April 3, 2018
by Stefan Novakovic
A block west of Olympic Stadium in Montreal, the Guido-Nincheri Park reclaims that small corner of the urban realm from the automobile, creating a new pedestrian realm while resolving the intersection through a simplified road geometry. Civiliti, a Montreal-based landscape architecture firm, designed the new park at the corner of Sherbrooke and Pie-IX Boulevard, hitherto an awkward intersection of two major streets and the smaller Rue Rachel. Despite being in the shadow of an iconic Olympic landmark, the busy and dangerous intersection conveyed hostility rather than welcome to pedestrians. No longer.
The playfully kinetic coloured walkways energize the small space, making it an effective symbolic gateway to the grander attractions of Parc Maisonneuve to the northeast. A warm lighting program by UDO Design contours the linear park, adding a welcoming sense of texture that enhances the spatial quality. The park’s meandering, striated surfaces present an abstracted woodgrain pattern, in homage to the trees that once covered the site. Framing the two-tone, gently sloped path are sculpted walls and circular planters, evoking the knots of a tree and providing extensive public seating. With the lights, it’s a welcoming space to linger on a summer evening.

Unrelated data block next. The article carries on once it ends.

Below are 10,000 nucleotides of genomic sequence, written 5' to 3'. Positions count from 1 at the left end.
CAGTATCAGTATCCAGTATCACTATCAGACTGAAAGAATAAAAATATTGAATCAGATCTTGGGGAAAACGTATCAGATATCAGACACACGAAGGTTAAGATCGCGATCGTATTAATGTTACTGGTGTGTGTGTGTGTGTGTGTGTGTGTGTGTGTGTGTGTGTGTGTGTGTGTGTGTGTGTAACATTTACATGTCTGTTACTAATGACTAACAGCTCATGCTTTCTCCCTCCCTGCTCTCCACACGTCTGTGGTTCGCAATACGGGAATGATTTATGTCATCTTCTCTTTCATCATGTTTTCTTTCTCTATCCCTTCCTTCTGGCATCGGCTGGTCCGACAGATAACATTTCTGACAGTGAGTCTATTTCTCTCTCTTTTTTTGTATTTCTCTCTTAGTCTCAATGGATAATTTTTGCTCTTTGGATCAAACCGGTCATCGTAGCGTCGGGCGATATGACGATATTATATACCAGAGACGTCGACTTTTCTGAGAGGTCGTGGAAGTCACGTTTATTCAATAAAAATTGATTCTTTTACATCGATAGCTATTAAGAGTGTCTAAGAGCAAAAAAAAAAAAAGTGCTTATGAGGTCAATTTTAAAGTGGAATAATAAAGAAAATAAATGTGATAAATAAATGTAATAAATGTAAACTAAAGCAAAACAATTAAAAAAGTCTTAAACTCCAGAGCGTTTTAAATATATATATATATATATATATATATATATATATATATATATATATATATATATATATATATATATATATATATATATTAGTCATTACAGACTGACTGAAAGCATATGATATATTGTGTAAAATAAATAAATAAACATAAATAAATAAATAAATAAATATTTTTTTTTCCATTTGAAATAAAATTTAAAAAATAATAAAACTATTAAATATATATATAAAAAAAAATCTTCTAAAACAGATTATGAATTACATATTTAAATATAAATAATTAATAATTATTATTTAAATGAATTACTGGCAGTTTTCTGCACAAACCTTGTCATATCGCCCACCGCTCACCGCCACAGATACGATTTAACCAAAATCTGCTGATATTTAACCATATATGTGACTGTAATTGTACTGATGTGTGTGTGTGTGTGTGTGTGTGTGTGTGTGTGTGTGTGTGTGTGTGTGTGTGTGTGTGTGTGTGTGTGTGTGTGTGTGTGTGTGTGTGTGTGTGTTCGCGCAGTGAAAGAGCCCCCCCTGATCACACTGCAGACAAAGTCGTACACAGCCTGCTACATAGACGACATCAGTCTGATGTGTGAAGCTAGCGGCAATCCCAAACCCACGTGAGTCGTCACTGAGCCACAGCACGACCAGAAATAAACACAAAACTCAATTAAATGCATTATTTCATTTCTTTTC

The park’s introduction last August was folded into Montreal’s 375th anniversary celebrations. But unlike those effusive celebrations, Guido-Nincheri Park is neither grand nor declarative, and it needn’t be. The park is a thoughtfully conceived space, with well-integrated design
elements that are elegantly complementary of one another. A healthier urban fabric now surrounds one of the city’s most iconic landmarks
of the 1970s. And it feels distinctively like Montreal.
Photo by Stephane Najman